Having established that dark matter is real, the question remains: What is it? Another writer at Cosmic Variance, Mark Trodden, addresses this question in Identifying Dark Matter. This is a problem in particle physics rather than cosmology per se, though cosmological observations will almost certainly contribute to pinning down the answer. Basically, physicists are pretty sure that the standard model of particle physics isn't complete. There must be other particles and possibly other forces beyond those we know about. Not only are they needed to extend the standard model, but they're natural candidates for the "stuff" of dark matter.

There's a "standard model" of cosmology too -- it's called the Big Bang. Though this model also has its skeptics, the present evidence in its favor is quite strong. And the recent findings about dark matter further bolster the theory. Actually, a big reason that skeptics of the Big Bang persist is that there are many misconceptions about the theory. Jon Voisey at The Angry Astronomer clears up some of them in The Big Bang – Common Misconceptions.

One aspect of the Big Bang about which there remains some uncertainty is the distance scale and correspondingly the amount of time that has elapsed since the initial singularity. Rob Knop at Galactic Interactions explains in Is the Universe a couple of billion years older than we thought? how astronomers try to measure distances. He then writes about recent research that raises questions about what we thought we knew regarding the cosmological distance scale -- and consequently how the figure of about 13.7 billion years for the length of time since the big bang could be 15% too low.

This length of time, otherwise known as "the age of the universe", is closely related to another quantity, the "Hubble constant". It's not really a constant, by the way, since it changes over the lifetime of the universe. It's more accurately called the Hubble parameter, and it expresses the rate at which distant galaxies are receding from us as a function of their distance, which is the key fact that Edwin Hubble discovered about 80 years ago. The value of this parameter at the present time is symbolized by H0, and it's usually expressed in units of kilometers per second per megaparsec. If you unwind that, the units are proportional to the reciprocal of time, and so 1/H0 has units of time. To a first approximation, this is the "age of the universe". (A decade or so ago, some astronomers thought H0 was larger than today's best consensus value. So it was feared that the universe could not be as old as the oldest known stars. This was unsettling to many people.) The upshot of the new distance measurements is that H0 might be even smaller than the current consensus, making the universe even older. Mollishka at {mollishka's title goes here} points out here that measurements of H0 still aren't that exact.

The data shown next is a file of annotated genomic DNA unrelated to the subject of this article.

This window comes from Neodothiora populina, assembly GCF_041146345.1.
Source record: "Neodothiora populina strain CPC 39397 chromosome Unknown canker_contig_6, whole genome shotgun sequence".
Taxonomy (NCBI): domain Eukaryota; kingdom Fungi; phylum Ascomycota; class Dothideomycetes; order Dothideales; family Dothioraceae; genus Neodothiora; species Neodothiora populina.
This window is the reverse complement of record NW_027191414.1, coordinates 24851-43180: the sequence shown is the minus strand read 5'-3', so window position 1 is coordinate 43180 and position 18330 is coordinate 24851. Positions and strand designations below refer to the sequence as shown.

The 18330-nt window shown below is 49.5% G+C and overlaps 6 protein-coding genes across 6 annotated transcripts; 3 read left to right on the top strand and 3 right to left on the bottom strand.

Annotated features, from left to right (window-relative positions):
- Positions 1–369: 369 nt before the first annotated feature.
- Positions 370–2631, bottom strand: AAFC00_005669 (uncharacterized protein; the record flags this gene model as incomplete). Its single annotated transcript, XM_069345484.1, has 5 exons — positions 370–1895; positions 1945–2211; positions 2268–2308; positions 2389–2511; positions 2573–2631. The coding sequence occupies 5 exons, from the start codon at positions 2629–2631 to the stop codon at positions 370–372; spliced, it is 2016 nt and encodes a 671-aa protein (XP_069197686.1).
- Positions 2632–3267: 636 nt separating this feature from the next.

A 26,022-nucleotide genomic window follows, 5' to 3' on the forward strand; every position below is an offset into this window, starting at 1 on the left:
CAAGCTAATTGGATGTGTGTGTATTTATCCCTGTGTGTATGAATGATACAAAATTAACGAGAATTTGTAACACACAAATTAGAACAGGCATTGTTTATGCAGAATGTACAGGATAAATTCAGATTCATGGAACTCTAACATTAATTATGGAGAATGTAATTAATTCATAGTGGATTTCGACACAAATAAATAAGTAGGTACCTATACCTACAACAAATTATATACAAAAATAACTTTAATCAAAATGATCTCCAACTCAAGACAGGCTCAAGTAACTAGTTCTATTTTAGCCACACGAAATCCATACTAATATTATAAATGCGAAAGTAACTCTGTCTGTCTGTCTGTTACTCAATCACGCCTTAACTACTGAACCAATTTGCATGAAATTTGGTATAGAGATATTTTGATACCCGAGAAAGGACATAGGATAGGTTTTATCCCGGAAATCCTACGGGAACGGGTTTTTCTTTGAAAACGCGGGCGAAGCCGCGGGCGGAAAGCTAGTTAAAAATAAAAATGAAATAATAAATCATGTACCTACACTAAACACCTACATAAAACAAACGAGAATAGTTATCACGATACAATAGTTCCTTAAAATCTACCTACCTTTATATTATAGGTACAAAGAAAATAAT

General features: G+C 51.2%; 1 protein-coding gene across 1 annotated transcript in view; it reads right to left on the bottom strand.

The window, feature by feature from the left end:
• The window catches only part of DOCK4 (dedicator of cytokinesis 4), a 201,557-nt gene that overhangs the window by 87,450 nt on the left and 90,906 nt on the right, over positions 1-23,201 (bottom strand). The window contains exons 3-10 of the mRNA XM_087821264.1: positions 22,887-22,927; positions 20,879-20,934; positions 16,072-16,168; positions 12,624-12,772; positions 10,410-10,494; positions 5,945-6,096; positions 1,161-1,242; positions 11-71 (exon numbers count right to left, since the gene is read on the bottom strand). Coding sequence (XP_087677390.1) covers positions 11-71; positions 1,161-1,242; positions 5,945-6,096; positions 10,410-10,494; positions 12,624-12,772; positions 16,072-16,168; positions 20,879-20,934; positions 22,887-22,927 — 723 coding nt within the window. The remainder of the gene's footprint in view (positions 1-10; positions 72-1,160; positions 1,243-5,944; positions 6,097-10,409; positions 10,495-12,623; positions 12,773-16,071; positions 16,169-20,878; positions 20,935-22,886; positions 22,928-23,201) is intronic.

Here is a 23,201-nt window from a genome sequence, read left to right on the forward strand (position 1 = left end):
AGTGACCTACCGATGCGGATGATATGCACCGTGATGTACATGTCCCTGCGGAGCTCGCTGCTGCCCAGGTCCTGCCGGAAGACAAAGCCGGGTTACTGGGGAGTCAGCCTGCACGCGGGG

Although scientists haven't thought for quite a long time that Hubble's "constant" is really constant, there are other important "constants of nature" whose actual constancy has only recently (less than a decade) been seriously studied experimentally. Accounts of such investigations show up from time to time in the popular media, such as here. Reacting to that story, Rob Knop in Are the fundamental constants changing? writes to point out that possible variations in constants such as the speed of light, if they exist at all, are likely to be quite minute, even over the entire lifetime (14 or 15 billion years) of the universe. So it's undestandable that research that claims to have found such variations is very controversial. (In a subsequent correction, Rob notes that there is a more credible piece of research on this than the example he first chose.)